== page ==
The Federation was troubled from the start by ethnic infighting and the opposition of many bishops. Some bishops worried that creating a national organization would only rouse the suspicions of nativists who feared Catholic attempts to "take over" the United States and might read "papist aggression" in a national organization. John J. Burke, a Paulist priest and editor of the Catholic World, felt otherwise. He believed that national organization was essential if Catholics were to defend themselves and advance and spread their faith.

Still, little was done until World War I. With the outbreak of the war, Catholic bishops realized that if they did not help mobilize their flocks for the war effort, nativists would once again begin to target them as disloyal. They also realized the need to ensure that Catholics were well represented among chaplains and all other services provided for American soldiers and sailors both in the United States and overseas. In 1917, Burke, with the backing of Cardinal Gibbons and other bishops, called for a meeting of Catholic representatives from across the country at Catholic University to establish a National Catholic War Council. A subsequent meeting of the nation's archbishops confirmed the plan for a national council and set up an administrative committee of four bishops, chaired by Bishop Peter Muldoon of Rockford, Illinois and including Bishop William Russell of Charleston, Bishop Joseph Schrembs of Toledo, and Archbishop Patrick Hayes of New York, to oversee it. The real day to day leader and moving spirit of the organization, however, was Rev. Burke.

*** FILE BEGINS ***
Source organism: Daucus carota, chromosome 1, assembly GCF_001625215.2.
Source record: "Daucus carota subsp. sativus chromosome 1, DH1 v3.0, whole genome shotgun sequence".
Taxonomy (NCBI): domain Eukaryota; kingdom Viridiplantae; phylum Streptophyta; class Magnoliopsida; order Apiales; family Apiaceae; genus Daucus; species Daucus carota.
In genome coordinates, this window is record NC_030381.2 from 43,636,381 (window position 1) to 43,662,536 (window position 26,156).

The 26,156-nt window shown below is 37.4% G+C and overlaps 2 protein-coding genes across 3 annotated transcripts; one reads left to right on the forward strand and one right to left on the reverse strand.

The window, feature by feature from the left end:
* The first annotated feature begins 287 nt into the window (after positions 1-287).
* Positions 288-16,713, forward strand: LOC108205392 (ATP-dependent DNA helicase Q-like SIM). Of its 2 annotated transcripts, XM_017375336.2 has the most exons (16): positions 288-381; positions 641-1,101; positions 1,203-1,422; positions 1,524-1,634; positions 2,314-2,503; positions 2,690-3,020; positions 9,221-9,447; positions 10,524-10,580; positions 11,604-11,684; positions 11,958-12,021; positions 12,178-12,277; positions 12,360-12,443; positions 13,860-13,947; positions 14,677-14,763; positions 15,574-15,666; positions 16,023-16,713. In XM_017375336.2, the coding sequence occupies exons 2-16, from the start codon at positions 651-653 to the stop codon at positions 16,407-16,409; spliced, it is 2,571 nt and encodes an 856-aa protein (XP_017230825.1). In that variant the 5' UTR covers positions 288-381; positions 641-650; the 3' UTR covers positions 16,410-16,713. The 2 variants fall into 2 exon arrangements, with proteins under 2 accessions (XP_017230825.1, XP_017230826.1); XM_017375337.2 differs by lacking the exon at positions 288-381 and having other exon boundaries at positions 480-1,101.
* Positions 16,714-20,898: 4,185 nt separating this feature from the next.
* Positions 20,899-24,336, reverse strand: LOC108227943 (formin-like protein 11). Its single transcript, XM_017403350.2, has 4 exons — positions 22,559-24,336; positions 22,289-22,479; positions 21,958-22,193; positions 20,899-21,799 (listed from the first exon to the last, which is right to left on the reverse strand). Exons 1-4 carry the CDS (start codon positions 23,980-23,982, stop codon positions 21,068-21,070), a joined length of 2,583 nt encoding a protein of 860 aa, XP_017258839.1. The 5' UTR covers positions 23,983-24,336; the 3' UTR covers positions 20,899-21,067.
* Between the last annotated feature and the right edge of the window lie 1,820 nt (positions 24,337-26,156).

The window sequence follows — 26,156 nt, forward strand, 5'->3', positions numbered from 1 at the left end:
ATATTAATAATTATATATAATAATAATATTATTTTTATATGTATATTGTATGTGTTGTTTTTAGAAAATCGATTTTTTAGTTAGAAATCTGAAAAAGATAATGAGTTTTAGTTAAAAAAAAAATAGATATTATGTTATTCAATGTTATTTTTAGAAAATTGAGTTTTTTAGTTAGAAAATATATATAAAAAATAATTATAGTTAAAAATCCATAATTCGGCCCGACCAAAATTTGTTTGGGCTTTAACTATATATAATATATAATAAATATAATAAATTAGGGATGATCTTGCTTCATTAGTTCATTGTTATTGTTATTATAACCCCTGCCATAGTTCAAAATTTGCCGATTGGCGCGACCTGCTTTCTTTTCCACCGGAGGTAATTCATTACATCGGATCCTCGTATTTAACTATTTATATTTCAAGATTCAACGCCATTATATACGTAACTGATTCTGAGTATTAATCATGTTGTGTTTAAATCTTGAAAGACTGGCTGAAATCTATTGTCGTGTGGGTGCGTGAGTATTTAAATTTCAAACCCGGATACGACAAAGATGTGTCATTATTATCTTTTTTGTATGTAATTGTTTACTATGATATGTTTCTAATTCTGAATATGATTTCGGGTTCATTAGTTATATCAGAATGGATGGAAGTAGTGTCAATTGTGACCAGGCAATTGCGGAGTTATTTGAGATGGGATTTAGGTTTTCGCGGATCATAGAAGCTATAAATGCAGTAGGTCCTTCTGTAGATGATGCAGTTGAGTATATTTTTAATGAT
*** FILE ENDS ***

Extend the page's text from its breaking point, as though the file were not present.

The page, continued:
The Council was a voluntary organization, established to give national direction and encouragement to the American war effort. It helped provide service facilities for soldiers and sailors in the United States and France as might be expected, but it did more than that. It also set up community or settlement houses in cities across the country to help "Americanize" Catholic immigrants, provide them with social services and encourage their commitment to the war cause. Very concerned that Catholics, so long accused of disloyalty, should get credit for their wartime sacrifices, the War Council also kept track of Catholic contributions to the war through an historical records commission and hired a public relations firm led by Larkin Mead.

World War I was the war to end all wars, and, many hoped, it would end with a new commitment to social reform, "reconstruction," that would ensure a lasting peace and justify its horrible carnage. As the tide of war began to shift to the Allies, organizations all across western Europe and America began to draw up blueprints or programs for reconstructing this postwar world. John A. Ryan kept a reference file of such plans that included over forty programs from places as diverse as Ireland and Paraguay and from organizations as various as the British Labor Party, the American Federation of Labor, the Federal Council of Churches, and the United States Chamber of Commerce.